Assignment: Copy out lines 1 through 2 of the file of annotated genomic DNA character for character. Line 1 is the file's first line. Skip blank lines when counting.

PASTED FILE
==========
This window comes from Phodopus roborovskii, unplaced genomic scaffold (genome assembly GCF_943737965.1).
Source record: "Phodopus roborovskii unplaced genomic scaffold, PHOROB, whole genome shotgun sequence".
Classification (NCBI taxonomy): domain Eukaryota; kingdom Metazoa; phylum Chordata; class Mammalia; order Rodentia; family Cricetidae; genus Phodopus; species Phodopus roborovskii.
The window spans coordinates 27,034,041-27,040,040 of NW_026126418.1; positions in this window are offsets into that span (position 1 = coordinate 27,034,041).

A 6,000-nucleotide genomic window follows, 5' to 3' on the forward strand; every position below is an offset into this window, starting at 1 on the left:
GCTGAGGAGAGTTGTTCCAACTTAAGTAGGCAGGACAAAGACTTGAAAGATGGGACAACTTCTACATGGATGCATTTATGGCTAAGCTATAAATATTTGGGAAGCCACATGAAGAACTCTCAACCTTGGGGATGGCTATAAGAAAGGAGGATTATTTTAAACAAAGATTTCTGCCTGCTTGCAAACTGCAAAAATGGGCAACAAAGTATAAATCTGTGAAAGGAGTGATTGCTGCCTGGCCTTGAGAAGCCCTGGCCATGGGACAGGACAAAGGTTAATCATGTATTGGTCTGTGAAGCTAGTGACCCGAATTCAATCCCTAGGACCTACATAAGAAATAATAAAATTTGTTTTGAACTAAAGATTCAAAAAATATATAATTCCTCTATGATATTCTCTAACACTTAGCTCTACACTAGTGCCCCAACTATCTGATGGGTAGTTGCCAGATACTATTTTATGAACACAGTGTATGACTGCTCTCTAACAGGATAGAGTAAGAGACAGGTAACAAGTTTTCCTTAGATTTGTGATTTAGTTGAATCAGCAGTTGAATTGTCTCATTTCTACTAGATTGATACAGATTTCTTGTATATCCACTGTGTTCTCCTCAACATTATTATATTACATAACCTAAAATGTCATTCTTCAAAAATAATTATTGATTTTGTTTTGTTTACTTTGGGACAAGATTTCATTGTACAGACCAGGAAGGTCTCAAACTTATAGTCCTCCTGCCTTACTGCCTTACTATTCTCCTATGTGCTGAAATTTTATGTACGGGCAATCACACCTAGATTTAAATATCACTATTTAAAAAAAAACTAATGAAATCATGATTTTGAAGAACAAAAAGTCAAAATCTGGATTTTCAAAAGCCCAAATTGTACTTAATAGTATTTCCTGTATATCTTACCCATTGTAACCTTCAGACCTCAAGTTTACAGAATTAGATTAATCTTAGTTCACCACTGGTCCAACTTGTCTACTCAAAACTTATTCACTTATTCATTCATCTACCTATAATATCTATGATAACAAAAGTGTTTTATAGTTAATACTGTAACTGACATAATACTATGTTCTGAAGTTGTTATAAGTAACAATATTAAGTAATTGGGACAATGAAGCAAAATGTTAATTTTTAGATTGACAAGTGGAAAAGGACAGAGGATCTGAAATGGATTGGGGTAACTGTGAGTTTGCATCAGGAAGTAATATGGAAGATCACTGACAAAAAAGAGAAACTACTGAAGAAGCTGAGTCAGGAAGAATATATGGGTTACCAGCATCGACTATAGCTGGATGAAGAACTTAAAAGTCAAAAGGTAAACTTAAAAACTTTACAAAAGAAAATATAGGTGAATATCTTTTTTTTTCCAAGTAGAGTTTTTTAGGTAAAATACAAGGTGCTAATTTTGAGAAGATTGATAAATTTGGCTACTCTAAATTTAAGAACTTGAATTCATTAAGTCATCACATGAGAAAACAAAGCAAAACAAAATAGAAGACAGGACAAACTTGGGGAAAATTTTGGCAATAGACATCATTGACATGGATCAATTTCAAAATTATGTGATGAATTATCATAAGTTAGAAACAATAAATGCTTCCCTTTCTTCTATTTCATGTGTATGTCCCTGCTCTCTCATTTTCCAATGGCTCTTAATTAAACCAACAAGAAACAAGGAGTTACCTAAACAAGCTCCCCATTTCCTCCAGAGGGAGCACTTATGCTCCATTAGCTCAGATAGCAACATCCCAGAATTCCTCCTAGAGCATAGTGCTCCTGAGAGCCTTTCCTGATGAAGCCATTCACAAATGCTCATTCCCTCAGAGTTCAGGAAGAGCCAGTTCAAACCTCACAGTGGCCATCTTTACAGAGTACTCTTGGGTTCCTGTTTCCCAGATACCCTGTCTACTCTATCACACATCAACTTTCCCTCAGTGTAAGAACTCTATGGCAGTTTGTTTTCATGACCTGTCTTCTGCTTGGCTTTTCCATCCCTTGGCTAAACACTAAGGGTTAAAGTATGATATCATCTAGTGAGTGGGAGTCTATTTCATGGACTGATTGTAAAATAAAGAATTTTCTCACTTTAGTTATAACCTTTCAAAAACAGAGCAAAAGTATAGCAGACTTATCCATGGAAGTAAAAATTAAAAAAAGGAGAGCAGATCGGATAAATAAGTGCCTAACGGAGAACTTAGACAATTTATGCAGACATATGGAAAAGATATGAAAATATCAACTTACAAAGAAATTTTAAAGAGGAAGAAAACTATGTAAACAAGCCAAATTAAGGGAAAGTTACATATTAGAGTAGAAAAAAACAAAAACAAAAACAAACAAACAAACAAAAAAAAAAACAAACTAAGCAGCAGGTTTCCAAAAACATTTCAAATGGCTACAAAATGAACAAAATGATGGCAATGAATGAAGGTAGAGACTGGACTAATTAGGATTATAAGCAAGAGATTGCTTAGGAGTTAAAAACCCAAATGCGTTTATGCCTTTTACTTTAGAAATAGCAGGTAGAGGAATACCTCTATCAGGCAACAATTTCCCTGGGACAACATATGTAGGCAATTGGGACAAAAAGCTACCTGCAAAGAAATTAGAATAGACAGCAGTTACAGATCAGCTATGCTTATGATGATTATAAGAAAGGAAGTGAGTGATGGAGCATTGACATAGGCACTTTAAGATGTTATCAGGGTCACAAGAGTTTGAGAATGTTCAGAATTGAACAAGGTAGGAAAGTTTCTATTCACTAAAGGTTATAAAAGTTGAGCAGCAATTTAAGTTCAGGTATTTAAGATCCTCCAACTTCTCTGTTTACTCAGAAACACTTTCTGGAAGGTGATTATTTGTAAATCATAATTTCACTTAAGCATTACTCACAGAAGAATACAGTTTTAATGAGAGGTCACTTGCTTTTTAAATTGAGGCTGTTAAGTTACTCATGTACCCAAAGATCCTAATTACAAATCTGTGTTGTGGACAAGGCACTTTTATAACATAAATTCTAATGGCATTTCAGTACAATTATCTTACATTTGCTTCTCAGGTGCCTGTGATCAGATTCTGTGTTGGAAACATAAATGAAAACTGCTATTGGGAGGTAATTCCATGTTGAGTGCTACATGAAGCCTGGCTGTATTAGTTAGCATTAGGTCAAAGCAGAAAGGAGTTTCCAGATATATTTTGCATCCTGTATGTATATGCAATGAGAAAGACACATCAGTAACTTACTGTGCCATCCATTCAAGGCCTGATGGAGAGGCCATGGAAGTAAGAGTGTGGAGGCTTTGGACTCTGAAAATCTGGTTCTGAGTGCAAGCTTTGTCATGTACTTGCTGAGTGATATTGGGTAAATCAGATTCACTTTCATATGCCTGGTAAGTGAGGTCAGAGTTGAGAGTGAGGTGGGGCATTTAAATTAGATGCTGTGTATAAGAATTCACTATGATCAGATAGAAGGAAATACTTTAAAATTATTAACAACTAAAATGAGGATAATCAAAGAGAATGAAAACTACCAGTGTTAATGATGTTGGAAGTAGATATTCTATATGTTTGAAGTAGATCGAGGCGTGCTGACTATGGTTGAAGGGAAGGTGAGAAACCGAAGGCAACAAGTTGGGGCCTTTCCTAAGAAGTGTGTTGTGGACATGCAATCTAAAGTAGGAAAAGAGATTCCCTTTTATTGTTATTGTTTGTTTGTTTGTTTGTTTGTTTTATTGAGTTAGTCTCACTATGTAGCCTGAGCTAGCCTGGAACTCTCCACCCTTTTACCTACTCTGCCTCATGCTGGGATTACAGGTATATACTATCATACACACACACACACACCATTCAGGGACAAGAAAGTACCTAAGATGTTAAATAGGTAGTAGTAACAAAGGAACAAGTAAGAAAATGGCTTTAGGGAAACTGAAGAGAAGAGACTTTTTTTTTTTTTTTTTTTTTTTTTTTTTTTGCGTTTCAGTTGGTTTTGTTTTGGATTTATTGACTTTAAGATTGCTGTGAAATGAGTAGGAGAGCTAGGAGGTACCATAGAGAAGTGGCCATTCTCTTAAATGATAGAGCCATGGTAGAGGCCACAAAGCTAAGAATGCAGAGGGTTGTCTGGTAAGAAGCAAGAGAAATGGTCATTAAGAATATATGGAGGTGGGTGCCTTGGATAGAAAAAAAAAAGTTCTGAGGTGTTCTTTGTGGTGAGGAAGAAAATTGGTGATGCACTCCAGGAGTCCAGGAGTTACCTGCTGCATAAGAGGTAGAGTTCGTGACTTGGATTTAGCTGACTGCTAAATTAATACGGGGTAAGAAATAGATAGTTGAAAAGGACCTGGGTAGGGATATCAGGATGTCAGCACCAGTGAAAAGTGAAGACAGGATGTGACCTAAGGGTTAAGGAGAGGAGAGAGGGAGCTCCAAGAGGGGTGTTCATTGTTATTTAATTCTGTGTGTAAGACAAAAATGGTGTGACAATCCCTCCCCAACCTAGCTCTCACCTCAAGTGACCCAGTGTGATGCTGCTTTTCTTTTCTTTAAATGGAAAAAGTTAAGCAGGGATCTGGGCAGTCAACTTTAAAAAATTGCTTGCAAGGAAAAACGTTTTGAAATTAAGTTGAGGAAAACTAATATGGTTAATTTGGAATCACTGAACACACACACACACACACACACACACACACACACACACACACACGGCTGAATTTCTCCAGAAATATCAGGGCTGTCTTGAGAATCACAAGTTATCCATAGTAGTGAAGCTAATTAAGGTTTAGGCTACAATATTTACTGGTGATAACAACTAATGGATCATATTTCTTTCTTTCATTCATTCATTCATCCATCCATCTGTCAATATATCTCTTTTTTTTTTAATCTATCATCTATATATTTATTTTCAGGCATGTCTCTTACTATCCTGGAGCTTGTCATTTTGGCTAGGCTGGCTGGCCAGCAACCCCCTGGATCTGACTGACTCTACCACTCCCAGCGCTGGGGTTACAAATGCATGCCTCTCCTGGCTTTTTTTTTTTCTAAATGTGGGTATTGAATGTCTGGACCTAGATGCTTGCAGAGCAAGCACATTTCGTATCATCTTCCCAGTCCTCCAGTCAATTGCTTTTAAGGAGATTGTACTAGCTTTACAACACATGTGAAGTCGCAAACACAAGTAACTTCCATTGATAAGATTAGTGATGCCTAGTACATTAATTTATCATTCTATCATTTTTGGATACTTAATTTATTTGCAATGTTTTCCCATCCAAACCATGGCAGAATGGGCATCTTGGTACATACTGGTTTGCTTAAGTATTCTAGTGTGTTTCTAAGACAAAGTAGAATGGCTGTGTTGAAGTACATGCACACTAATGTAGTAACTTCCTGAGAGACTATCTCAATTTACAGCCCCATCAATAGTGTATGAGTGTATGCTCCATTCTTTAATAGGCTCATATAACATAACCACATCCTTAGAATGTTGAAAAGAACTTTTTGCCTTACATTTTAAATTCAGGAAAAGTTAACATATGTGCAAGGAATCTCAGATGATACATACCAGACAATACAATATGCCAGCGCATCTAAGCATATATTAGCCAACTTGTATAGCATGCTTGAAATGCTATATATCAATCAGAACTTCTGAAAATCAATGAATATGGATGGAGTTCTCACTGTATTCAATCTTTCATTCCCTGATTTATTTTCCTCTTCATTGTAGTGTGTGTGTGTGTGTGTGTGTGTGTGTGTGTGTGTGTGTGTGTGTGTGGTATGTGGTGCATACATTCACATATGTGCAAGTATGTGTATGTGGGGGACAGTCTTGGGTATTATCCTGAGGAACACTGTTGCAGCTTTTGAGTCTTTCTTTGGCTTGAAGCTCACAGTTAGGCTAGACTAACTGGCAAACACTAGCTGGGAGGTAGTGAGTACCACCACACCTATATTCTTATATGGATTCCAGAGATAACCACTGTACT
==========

This window comes from Phodopus roborovskii, unplaced genomic scaffold (genome assembly GCF_943737965.1).
Source record: "Phodopus roborovskii unplaced genomic scaffold, PHOROB, whole genome shotgun sequence".